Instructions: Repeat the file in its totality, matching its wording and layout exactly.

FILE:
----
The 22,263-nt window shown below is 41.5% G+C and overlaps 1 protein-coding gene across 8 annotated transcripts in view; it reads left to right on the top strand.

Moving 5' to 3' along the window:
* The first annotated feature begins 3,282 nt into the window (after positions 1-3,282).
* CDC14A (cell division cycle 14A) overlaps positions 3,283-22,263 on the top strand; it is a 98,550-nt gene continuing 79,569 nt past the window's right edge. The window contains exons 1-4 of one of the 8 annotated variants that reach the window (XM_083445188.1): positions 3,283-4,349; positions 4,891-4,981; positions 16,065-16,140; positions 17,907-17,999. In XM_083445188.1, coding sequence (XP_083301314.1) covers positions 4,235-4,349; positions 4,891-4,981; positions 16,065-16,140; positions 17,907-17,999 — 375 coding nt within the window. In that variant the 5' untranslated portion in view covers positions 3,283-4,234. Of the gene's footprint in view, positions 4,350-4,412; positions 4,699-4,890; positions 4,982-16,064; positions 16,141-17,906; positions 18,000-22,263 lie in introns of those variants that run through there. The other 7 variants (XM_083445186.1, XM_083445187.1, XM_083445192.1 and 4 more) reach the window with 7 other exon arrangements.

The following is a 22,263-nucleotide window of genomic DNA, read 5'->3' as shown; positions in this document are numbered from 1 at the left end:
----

The 22,263-nt window shown below is 41.5% G+C and overlaps 1 protein-coding gene across 8 annotated transcripts in view; it reads left to right on the top strand.

Moving 5' to 3' along the window:
* The first annotated feature begins 3,282 nt into the window (after positions 1-3,282).
* CDC14A (cell division cycle 14A) overlaps positions 3,283-22,263 on the top strand; it is a 98,550-nt gene continuing 79,569 nt past the window's right edge. The window contains exons 1-4 of one of the 8 annotated variants that reach the window (XM_083445188.1): positions 3,283-4,349; positions 4,891-4,981; positions 16,065-16,140; positions 17,907-17,999. In XM_083445188.1, coding sequence (XP_083301314.1) covers positions 4,235-4,349; positions 4,891-4,981; positions 16,065-16,140; positions 17,907-17,999 — 375 coding nt within the window. In that variant the 5' untranslated portion in view covers positions 3,283-4,234. Of the gene's footprint in view, positions 4,350-4,412; positions 4,699-4,890; positions 4,982-16,064; positions 16,141-17,906; positions 18,000-22,263 lie in introns of those variants that run through there. The other 7 variants (XM_083445186.1, XM_083445187.1, XM_083445192.1 and 4 more) reach the window with 7 other exon arrangements.

The following is a 22,263-nucleotide window of genomic DNA, read 5'->3' as shown; positions in this document are numbered from 1 at the left end: